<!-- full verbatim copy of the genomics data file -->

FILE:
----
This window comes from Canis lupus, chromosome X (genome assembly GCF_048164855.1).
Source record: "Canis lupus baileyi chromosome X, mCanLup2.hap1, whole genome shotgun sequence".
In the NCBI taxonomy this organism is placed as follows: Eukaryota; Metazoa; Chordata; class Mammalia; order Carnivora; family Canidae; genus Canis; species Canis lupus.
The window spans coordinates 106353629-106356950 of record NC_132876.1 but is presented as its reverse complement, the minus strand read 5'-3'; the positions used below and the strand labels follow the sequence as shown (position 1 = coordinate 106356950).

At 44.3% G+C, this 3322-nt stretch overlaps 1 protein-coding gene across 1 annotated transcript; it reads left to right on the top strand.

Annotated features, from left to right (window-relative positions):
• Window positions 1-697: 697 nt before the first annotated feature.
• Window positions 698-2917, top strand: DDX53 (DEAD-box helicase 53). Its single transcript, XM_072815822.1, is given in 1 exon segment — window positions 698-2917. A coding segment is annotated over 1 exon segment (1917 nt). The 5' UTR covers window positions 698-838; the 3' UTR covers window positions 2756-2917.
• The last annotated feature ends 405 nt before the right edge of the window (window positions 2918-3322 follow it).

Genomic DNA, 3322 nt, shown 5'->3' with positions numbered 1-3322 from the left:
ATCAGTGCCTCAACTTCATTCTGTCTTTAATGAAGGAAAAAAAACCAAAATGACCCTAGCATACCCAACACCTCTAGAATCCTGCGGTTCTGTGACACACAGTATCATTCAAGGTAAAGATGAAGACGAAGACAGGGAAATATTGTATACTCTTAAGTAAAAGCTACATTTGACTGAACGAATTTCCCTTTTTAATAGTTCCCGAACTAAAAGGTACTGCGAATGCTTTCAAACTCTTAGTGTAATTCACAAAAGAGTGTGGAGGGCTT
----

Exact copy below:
This window comes from Canis lupus, chromosome X (genome assembly GCF_048164855.1).
Source record: "Canis lupus baileyi chromosome X, mCanLup2.hap1, whole genome shotgun sequence".
In the NCBI taxonomy this organism is placed as follows: Eukaryota; Metazoa; Chordata; class Mammalia; order Carnivora; family Canidae; genus Canis; species Canis lupus.
The window spans coordinates 106353629-106356950 of record NC_132876.1 but is presented as its reverse complement, the minus strand read 5'-3'; the positions used below and the strand labels follow the sequence as shown (position 1 = coordinate 106356950).

At 44.3% G+C, this 3322-nt stretch overlaps 1 protein-coding gene across 1 annotated transcript; it reads left to right on the top strand.

Annotated features, from left to right (window-relative positions):
• Window positions 1-697: 697 nt before the first annotated feature.
• Window positions 698-2917, top strand: DDX53 (DEAD-box helicase 53). Its single transcript, XM_072815822.1, is given in 1 exon segment — window positions 698-2917. A coding segment is annotated over 1 exon segment (1917 nt). The 5' UTR covers window positions 698-838; the 3' UTR covers window positions 2756-2917.
• The last annotated feature ends 405 nt before the right edge of the window (window positions 2918-3322 follow it).

Genomic DNA, 3322 nt, shown 5'->3' with positions numbered 1-3322 from the left:
ATCAGTGCCTCAACTTCATTCTGTCTTTAATGAAGGAAAAAAAACCAAAATGACCCTAGCATACCCAACACCTCTAGAATCCTGCGGTTCTGTGACACACAGTATCATTCAAGGTAAAGATGAAGACGAAGACAGGGAAATATTGTATACTCTTAAGTAAAAGCTACATTTGACTGAACGAATTTCCCTTTTTAATAGTTCCCGAACTAAAAGGTACTGCGAATGCTTTCAAACTCTTAGTGTAATTCACAAAAGAGTGTGGAGGGCTT